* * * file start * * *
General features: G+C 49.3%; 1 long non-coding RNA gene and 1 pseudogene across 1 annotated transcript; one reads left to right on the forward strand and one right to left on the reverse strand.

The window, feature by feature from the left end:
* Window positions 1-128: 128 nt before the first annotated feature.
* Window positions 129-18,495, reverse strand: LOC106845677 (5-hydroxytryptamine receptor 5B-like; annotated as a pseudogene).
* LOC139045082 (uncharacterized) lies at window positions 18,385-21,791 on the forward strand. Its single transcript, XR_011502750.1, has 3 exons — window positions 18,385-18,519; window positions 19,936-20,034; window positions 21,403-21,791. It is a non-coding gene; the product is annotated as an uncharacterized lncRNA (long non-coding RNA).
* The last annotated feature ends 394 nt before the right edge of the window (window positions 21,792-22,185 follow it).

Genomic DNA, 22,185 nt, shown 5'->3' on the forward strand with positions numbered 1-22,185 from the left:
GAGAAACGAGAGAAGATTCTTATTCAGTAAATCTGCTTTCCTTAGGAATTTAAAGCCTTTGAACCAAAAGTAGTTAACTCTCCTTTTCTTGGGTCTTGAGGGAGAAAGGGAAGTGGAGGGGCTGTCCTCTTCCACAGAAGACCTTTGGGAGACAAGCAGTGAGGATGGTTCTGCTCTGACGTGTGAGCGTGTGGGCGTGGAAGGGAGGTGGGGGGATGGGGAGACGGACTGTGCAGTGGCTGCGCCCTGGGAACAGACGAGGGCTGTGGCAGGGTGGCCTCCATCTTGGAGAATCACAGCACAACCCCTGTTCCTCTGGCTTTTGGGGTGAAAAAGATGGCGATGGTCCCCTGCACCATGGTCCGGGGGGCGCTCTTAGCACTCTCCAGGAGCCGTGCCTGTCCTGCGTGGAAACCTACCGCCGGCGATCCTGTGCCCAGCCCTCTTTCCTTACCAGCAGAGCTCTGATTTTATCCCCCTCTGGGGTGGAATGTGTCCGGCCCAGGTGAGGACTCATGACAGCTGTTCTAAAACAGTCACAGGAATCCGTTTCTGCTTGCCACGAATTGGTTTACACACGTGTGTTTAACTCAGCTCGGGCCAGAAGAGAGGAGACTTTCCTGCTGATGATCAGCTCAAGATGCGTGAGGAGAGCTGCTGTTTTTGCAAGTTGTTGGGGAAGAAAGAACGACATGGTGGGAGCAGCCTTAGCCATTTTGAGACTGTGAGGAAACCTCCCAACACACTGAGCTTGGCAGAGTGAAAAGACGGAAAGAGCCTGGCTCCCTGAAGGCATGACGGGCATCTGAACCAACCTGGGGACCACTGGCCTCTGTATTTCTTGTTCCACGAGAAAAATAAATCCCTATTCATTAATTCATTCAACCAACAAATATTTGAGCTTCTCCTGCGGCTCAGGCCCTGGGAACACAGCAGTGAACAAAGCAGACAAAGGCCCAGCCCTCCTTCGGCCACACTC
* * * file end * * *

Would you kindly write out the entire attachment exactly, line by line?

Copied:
General features: G+C 49.3%; 1 long non-coding RNA gene and 1 pseudogene across 1 annotated transcript; one reads left to right on the forward strand and one right to left on the reverse strand.

The window, feature by feature from the left end:
* Window positions 1-128: 128 nt before the first annotated feature.
* Window positions 129-18,495, reverse strand: LOC106845677 (5-hydroxytryptamine receptor 5B-like; annotated as a pseudogene).
* LOC139045082 (uncharacterized) lies at window positions 18,385-21,791 on the forward strand. Its single transcript, XR_011502750.1, has 3 exons — window positions 18,385-18,519; window positions 19,936-20,034; window positions 21,403-21,791. It is a non-coding gene; the product is annotated as an uncharacterized lncRNA (long non-coding RNA).
* The last annotated feature ends 394 nt before the right edge of the window (window positions 21,792-22,185 follow it).

Genomic DNA, 22,185 nt, shown 5'->3' on the forward strand with positions numbered 1-22,185 from the left:
GAGAAACGAGAGAAGATTCTTATTCAGTAAATCTGCTTTCCTTAGGAATTTAAAGCCTTTGAACCAAAAGTAGTTAACTCTCCTTTTCTTGGGTCTTGAGGGAGAAAGGGAAGTGGAGGGGCTGTCCTCTTCCACAGAAGACCTTTGGGAGACAAGCAGTGAGGATGGTTCTGCTCTGACGTGTGAGCGTGTGGGCGTGGAAGGGAGGTGGGGGGATGGGGAGACGGACTGTGCAGTGGCTGCGCCCTGGGAACAGACGAGGGCTGTGGCAGGGTGGCCTCCATCTTGGAGAATCACAGCACAACCCCTGTTCCTCTGGCTTTTGGGGTGAAAAAGATGGCGATGGTCCCCTGCACCATGGTCCGGGGGGCGCTCTTAGCACTCTCCAGGAGCCGTGCCTGTCCTGCGTGGAAACCTACCGCCGGCGATCCTGTGCCCAGCCCTCTTTCCTTACCAGCAGAGCTCTGATTTTATCCCCCTCTGGGGTGGAATGTGTCCGGCCCAGGTGAGGACTCATGACAGCTGTTCTAAAACAGTCACAGGAATCCGTTTCTGCTTGCCACGAATTGGTTTACACACGTGTGTTTAACTCAGCTCGGGCCAGAAGAGAGGAGACTTTCCTGCTGATGATCAGCTCAAGATGCGTGAGGAGAGCTGCTGTTTTTGCAAGTTGTTGGGGAAGAAAGAACGACATGGTGGGAGCAGCCTTAGCCATTTTGAGACTGTGAGGAAACCTCCCAACACACTGAGCTTGGCAGAGTGAAAAGACGGAAAGAGCCTGGCTCCCTGAAGGCATGACGGGCATCTGAACCAACCTGGGGACCACTGGCCTCTGTATTTCTTGTTCCACGAGAAAAATAAATCCCTATTCATTAATTCATTCAACCAACAAATATTTGAGCTTCTCCTGCGGCTCAGGCCCTGGGAACACAGCAGTGAACAAAGCAGACAAAGGCCCAGCCCTCCTTCGGCCACACTC